A few of the red leafed Japanese maples have faded through the summer. This is not fading as in fading from good health, but color draining out of the leaves. The worst of the maples were troubled by heat and dry weather early in summer, but ones with some shade have fared better. Green leafed maples look at least as good as in early June.

Good news, there will be spring flowers

Excellent news. Buds are forming on the variegated leaf, red flowered ‘Cherokee Sunset’ dogwood (Cornus florida ‘Cherokee Sunset’, below). For whatever reason, there have been no flowers on the dogwood in recent years. I’ve been resigned that perhaps there would never be flowers again, so this is a pleasant surprise. Also unusual is that the leaves, that are prone to powdery mildew, are mostly clean at the end of August, which is remarkable after a rainy summer. I suspect that the lack of mildew could be related to flower buds forming, with more energy devoted to bud formation rather than working just to survive. I can’t see anything else that’s changed, though the gardener should never say that nothing’s changed, since changes are often not obvious.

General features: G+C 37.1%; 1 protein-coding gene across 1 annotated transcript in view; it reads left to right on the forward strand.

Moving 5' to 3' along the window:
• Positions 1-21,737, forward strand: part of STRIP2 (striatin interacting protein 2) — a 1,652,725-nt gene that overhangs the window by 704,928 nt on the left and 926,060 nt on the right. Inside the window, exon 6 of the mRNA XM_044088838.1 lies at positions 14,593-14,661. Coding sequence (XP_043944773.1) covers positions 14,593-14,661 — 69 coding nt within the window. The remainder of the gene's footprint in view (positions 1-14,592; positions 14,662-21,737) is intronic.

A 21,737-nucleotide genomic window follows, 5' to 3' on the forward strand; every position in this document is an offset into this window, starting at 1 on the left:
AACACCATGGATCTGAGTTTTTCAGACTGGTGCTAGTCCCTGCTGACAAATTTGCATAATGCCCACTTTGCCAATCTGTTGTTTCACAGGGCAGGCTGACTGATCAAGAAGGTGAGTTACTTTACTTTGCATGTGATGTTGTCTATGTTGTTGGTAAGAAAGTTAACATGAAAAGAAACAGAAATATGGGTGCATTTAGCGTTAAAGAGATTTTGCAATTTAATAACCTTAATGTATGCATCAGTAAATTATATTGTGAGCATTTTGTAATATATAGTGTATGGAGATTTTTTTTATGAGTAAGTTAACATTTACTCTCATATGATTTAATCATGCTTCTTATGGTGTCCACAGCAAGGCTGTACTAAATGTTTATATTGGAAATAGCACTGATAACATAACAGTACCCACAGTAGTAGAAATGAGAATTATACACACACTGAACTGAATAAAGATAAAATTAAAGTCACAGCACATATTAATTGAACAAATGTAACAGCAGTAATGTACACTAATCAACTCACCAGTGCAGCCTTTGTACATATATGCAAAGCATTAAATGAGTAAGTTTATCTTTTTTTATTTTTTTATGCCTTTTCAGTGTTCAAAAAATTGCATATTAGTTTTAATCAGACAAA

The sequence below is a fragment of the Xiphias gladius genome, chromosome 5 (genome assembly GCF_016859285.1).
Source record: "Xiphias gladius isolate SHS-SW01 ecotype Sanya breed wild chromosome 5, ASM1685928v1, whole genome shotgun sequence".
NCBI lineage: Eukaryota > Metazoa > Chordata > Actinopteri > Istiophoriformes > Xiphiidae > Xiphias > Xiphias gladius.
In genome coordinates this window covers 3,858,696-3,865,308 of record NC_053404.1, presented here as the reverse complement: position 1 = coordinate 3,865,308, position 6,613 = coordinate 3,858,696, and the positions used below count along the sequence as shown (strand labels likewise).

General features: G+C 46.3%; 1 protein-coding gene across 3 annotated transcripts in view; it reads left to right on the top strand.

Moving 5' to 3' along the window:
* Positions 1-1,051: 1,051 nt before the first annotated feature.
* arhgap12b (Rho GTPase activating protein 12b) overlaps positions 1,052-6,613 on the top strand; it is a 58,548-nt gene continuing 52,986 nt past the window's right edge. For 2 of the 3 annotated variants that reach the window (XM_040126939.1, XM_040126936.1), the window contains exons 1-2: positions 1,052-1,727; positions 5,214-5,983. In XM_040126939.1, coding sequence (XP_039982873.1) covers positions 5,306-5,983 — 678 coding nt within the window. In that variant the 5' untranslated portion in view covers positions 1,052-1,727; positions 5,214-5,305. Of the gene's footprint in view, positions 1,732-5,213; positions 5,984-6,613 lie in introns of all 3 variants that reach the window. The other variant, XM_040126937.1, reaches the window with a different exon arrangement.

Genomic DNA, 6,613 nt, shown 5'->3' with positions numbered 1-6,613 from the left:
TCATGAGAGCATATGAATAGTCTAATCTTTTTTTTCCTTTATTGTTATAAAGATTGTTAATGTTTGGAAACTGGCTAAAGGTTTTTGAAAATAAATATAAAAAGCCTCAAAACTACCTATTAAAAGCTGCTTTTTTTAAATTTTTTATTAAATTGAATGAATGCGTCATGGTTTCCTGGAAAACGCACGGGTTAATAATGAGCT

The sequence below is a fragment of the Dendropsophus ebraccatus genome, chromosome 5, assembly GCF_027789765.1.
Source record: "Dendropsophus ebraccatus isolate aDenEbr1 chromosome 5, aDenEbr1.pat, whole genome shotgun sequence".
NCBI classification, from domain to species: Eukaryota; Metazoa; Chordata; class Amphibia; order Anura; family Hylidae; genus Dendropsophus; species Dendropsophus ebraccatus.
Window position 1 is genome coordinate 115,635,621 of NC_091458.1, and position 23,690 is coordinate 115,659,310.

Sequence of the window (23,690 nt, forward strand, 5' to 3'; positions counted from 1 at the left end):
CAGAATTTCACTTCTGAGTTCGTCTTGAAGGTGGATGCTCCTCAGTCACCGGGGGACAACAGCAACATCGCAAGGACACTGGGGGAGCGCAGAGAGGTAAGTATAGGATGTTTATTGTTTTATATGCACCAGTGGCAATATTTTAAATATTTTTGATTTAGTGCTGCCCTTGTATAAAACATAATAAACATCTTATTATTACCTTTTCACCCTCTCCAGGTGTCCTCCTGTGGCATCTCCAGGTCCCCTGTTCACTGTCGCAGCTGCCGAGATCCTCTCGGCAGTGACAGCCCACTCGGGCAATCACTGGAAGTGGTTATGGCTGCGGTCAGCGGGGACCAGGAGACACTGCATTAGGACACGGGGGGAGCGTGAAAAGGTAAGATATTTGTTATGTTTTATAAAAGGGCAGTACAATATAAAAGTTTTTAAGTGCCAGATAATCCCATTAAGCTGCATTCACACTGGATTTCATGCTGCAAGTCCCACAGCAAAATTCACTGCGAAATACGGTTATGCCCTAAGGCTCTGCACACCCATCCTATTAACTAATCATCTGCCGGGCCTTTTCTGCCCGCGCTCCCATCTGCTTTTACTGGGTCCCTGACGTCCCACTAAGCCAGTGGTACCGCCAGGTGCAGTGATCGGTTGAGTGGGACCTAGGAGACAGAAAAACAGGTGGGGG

Small flower buds can be seen at branch tips of this Cherokee Sunset dogwood. Though outermost leaves have bleached in the summer sun, there has been little sign of powdery mildew that has plagued the dogwood in recent year.

Otherwise, the garden is about as good as could be expected for late summer. Roses are a bit beaten up from leaf spot that is unavoidable without spraying, even ones that claim not to require spraying. These typically look very good until July, when leaf problems appear to varying degrees. Now, they’re not horrible, but it would be impossible to argue that they are immune to foliar problems.

I’ve noticed that paperbushes (Edgeworthia chrysantha, below) have grown exceptionally this year, crowding neighbors that I supposed were safe from their spread. Many references list the mature size of the shrub as four feet tall and wide, but several are now six, maybe seven feet tall, and at least ten, probably twelve feet across. Obviously, this was not planned for when they were planted, and years ago some neighboring plants were moved to accomodate their growth.

No doubt, the recovery of the paperbushes from freeze damage several years ago is complete. After consecutive cold winters, several feet of dead wood was pruned, reducing the large shrubs from ten feet across to three. Now, they’re back, bigger than ever, and I wonder where they’ll go from here. Fortunately, perennials and smaller shrubs have been moved out of the way except for a yellow leafed spirea that cannot be transplanted and will probably be lost in another year. There are two more in better spots, so this isn’t much of a bother.